Two home HVAC questions

1)My basement is much colder then any other part of my house. Would it be okay to put a hole in the return ductwork in the basement? (Not a hole, per se, but a vent that could be opened in summer and closed/sealed in summer). It seems logical, when the AC is on, it wouldn’t have to work as hard to get the rest of the house down to temp, and if just the fan is on, it would bring some of the cold air up from the basement. The only reason I ask is becuase there isn’t one to begin with and it seems like such a good idea, there must be a reason not to.

2)Our furnace has a ''fresh air intake." A insulated tube that runs from out side the house along the ceiling of the basement and into a cold air return. My understanding is that it’s there to bring fresh air into the house. But it always seemed like a waste of money. In winter the furnace is trying to heat up freezing cold outside air and in summer it’s trying to cool/dry hot/damp air. Is that really neccessary? Can it be removed? (if it can, the resulting hole would be nice for question 1), or at least could it be pinched down a bit so it doesn’t bring in as much fresh air?

Both very good questions, and both questions I would ask of a HVAC professional, your life may be at stake. Your first idea seems innocent enough, but I would check. Your second idea sounds dangerous. Limiting any intake also limits exhaust and could prevent the expulsion of monoxide. In some systems, such as the one in my home the heat and AC are so tied together I would not chance a guess. I would leave it to the pro’s. At least that way your estate will know who to sue…

Limiting the fresh air intake (the one that connects to the return) should not limit exhaust. The air air to be combusted comes from a separete intake usually located near the exhaust pipe. Besides, my thought is that removing that altogether, or closing it off alittle will just force the system to use more inside air.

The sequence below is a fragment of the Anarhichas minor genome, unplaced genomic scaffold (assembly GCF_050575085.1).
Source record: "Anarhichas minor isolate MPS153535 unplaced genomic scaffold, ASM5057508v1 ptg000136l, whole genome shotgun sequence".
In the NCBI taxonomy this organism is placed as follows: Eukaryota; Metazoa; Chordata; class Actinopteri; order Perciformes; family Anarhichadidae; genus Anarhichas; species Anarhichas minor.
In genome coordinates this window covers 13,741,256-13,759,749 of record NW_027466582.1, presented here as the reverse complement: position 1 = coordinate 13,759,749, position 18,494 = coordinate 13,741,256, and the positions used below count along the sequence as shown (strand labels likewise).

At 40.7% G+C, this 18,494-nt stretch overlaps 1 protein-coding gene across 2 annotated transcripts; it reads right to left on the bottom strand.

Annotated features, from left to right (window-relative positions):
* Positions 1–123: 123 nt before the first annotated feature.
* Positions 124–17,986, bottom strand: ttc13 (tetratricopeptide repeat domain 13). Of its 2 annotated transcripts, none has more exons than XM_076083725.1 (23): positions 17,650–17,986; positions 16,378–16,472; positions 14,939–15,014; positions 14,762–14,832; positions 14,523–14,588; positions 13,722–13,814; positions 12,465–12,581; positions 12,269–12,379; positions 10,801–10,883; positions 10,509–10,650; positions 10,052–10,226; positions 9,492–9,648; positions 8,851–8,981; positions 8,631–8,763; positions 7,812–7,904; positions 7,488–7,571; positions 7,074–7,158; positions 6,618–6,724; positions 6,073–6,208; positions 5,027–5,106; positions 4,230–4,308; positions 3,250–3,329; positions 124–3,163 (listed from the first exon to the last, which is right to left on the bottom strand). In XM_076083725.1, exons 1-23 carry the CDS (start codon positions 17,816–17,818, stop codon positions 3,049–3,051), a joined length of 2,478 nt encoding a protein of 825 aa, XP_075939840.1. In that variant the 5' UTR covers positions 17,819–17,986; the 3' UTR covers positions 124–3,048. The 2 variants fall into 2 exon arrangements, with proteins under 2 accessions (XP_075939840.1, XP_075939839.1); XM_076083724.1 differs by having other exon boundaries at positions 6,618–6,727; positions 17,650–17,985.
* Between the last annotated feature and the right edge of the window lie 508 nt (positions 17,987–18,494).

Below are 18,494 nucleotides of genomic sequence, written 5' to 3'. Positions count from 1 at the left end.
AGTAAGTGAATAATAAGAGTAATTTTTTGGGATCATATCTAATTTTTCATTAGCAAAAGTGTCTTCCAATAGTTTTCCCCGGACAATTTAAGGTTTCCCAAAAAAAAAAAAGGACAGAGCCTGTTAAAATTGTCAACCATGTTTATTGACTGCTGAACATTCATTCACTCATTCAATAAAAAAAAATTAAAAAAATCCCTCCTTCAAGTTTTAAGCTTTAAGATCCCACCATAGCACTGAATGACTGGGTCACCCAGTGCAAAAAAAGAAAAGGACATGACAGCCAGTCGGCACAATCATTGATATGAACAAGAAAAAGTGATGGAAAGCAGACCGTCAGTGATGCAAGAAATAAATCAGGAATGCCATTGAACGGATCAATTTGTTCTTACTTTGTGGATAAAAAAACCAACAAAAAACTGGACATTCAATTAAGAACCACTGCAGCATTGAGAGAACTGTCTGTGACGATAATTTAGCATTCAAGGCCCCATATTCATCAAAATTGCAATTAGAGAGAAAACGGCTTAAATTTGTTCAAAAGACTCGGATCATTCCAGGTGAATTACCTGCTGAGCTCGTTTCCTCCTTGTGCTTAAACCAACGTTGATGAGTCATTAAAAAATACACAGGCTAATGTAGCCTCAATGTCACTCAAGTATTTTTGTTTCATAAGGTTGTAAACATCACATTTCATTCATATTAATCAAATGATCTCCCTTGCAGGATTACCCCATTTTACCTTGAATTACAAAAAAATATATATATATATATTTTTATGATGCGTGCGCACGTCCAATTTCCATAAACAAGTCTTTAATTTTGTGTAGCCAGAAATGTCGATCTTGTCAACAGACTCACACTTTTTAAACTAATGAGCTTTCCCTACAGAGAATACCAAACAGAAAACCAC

I assume it’s just a code that the goverment wrote. Even in professional kitchens now, you have to have a fresh air intake to replace the air the hoods remove.

The first thing though, just seems like common sense.

I am 14 years out of the field now and responding from memory but:
The Basement idea will not make a significant difference and may introduce more molds into the air system. Additionally you will be pulling less air from the main level, which will decrease overall airflow and might be counter-productive.

The Fresh air intake should be kept clean and open.
IRC: the main problem with not pulling fresh air is with SBS (Sick Building Syndrome) not Carbon Monoxide problems, but some systems might vary.

I haven’t read a single HVAC periodical in 14 year so I am far from expert at this point.


On pulling return air from your basement: Only if the basement is generally open to the rest of your home, or if it already has a supply air duct installed. If the basement is relatively sealed off from the rest of the house then cutting in a return will put the basement at a negative pressure, causing it to pull air from outside. The net effect is just a warm basement and decrease in efficiency.

Regarding the outside air intake, this may be required by the local building codes for compliance with IAQ (Indoor Air Quality) regulations. In Texas, I have only seen this applied to commercial or institutional facilities such as office buildings, hospitals, schools, etc. In energy conscious buildings they install CO[sub]2[/sub] sensors which only allow the outside air duct to open when the CO[sub]2[/sub] concentration exceeds 800 ppm or so.